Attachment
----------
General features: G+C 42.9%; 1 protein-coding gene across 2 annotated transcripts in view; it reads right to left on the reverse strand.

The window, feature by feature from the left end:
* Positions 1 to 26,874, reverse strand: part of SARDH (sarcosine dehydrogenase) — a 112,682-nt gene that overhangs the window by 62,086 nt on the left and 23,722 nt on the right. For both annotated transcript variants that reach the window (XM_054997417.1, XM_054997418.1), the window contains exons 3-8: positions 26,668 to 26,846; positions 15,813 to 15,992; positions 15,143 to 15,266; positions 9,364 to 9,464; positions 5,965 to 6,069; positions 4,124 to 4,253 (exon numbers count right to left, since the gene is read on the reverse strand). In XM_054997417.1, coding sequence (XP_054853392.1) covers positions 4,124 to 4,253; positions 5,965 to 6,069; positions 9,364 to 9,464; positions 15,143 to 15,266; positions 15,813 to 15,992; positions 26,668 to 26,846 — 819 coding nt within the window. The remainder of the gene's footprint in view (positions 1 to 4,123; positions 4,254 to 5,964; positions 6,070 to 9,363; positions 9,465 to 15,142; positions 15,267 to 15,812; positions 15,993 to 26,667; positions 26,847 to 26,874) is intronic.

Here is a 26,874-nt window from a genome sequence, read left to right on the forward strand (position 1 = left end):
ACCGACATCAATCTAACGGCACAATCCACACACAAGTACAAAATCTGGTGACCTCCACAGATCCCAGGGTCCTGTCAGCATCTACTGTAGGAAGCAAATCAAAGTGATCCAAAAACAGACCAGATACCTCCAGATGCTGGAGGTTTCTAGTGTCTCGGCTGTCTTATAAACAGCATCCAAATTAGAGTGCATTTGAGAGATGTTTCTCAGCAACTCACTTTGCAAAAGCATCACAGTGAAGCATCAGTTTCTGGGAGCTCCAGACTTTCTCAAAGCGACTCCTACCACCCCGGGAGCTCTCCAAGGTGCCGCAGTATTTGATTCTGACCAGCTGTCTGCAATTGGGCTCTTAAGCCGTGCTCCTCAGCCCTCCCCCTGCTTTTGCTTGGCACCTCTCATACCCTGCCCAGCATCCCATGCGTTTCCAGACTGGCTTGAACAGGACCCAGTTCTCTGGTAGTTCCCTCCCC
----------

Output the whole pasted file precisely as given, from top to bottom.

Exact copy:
General features: G+C 42.9%; 1 protein-coding gene across 2 annotated transcripts in view; it reads right to left on the reverse strand.

The window, feature by feature from the left end:
* Positions 1 to 26,874, reverse strand: part of SARDH (sarcosine dehydrogenase) — a 112,682-nt gene that overhangs the window by 62,086 nt on the left and 23,722 nt on the right. For both annotated transcript variants that reach the window (XM_054997417.1, XM_054997418.1), the window contains exons 3-8: positions 26,668 to 26,846; positions 15,813 to 15,992; positions 15,143 to 15,266; positions 9,364 to 9,464; positions 5,965 to 6,069; positions 4,124 to 4,253 (exon numbers count right to left, since the gene is read on the reverse strand). In XM_054997417.1, coding sequence (XP_054853392.1) covers positions 4,124 to 4,253; positions 5,965 to 6,069; positions 9,364 to 9,464; positions 15,143 to 15,266; positions 15,813 to 15,992; positions 26,668 to 26,846 — 819 coding nt within the window. The remainder of the gene's footprint in view (positions 1 to 4,123; positions 4,254 to 5,964; positions 6,070 to 9,363; positions 9,465 to 15,142; positions 15,267 to 15,812; positions 15,993 to 26,667; positions 26,847 to 26,874) is intronic.

Here is a 26,874-nt window from a genome sequence, read left to right on the forward strand (position 1 = left end):
ACCGACATCAATCTAACGGCACAATCCACACACAAGTACAAAATCTGGTGACCTCCACAGATCCCAGGGTCCTGTCAGCATCTACTGTAGGAAGCAAATCAAAGTGATCCAAAAACAGACCAGATACCTCCAGATGCTGGAGGTTTCTAGTGTCTCGGCTGTCTTATAAACAGCATCCAAATTAGAGTGCATTTGAGAGATGTTTCTCAGCAACTCACTTTGCAAAAGCATCACAGTGAAGCATCAGTTTCTGGGAGCTCCAGACTTTCTCAAAGCGACTCCTACCACCCCGGGAGCTCTCCAAGGTGCCGCAGTATTTGATTCTGACCAGCTGTCTGCAATTGGGCTCTTAAGCCGTGCTCCTCAGCCCTCCCCCTGCTTTTGCTTGGCACCTCTCATACCCTGCCCAGCATCCCATGCGTTTCCAGACTGGCTTGAACAGGACCCAGTTCTCTGGTAGTTCCCTCCCC